Post Number: 74
|Posted on Friday, February 18, 2011 - 05:53 pm: ||
I have an old photo from 1927 that is one of those long, narrow shots taken of a employees at a company picnic.It has been rolled up in a mailing tube for several years and as best I remember has at least one tear. At any rate, I am sure that it is brittle and I have not attempted to remove it from the tube to examine it. I live in Northern Delaware, and would like to find someone with the expertise to bring it back to a condition where it could be placed in a frame and given to a group who are presently working toward a museum of artifacts through the years.Someone in SE Pa, Delaware, NJ, or Maryland within driving distance would be nice to know about. Any help would be appreciated.
Post Number: 899
|Posted on Monday, February 21, 2011 - 08:35 am: ||
My normal procedure is to soak the rolled up print in water plus a few drops of rinse aid and then unroll the wetted print, emulsion side up, onto a long glazing plate or sheet of glass that has been covered with a piece of heavy gauge polythene. Leave the print to air dry and use the plastic sheet to move the print if it is very torn/fragile.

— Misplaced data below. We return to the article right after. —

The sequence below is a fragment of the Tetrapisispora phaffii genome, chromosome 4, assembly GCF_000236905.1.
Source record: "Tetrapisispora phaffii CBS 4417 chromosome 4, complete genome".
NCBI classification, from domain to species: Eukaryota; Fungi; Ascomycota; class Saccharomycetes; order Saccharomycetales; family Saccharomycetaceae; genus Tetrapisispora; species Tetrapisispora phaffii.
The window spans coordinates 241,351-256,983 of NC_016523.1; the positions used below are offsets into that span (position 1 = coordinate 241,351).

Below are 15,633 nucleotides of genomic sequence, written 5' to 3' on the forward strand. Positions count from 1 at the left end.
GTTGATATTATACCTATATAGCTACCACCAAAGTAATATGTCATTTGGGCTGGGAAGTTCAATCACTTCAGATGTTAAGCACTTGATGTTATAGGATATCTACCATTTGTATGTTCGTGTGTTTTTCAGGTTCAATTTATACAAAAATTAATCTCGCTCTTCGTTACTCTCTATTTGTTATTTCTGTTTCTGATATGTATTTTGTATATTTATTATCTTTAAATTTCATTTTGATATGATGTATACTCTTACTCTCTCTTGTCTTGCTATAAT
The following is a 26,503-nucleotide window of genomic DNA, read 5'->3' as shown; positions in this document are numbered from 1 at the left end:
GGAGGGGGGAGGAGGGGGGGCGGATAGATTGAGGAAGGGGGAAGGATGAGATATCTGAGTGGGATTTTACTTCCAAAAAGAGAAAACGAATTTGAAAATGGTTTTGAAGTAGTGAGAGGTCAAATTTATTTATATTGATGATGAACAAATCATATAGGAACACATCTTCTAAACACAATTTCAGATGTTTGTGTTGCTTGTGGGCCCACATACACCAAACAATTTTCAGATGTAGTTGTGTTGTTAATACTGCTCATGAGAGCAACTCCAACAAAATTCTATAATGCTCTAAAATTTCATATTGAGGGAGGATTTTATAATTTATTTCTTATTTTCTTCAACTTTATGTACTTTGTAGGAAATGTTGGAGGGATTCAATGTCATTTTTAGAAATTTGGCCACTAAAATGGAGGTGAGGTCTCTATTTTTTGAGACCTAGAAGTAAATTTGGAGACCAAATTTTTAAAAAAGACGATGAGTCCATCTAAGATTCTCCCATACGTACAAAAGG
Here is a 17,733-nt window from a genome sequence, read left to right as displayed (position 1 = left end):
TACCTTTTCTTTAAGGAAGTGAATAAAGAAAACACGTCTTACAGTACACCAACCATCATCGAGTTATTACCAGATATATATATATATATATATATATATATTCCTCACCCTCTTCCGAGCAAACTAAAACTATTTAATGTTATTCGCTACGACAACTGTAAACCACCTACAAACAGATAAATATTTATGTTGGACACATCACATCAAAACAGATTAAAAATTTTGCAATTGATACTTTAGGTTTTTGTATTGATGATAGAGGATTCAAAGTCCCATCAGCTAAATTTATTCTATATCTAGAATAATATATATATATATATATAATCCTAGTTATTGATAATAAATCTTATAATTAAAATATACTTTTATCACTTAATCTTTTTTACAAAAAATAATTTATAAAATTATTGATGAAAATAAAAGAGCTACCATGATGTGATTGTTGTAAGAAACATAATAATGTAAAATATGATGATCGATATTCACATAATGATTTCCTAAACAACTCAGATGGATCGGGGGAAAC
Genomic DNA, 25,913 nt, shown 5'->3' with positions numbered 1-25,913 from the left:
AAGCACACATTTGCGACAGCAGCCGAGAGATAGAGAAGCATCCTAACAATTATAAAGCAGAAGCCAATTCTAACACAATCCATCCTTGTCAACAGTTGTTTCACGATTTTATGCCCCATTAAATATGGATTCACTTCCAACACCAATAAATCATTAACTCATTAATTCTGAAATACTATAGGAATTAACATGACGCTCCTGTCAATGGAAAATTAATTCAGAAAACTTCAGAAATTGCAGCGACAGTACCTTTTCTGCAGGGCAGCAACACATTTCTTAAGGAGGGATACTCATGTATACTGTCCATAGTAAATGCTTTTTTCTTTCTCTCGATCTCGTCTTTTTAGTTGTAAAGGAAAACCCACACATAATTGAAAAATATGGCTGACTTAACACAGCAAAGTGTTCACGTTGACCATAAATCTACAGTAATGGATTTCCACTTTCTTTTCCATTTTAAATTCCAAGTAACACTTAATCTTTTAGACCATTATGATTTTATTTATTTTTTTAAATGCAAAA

On prints that are not too brittle I just put the wetted print through my dryer/glazer - but not everybody has an industrial print dryer to hand!
Post Number: 79
|Posted on Thursday, February 24, 2011 - 06:23 am: ||
I agree with Glenn, soaking in water should be fine if handled with care,after all that was how the print was made originally.However,scan the photo as soon as you can when flat,just to be on the safe side.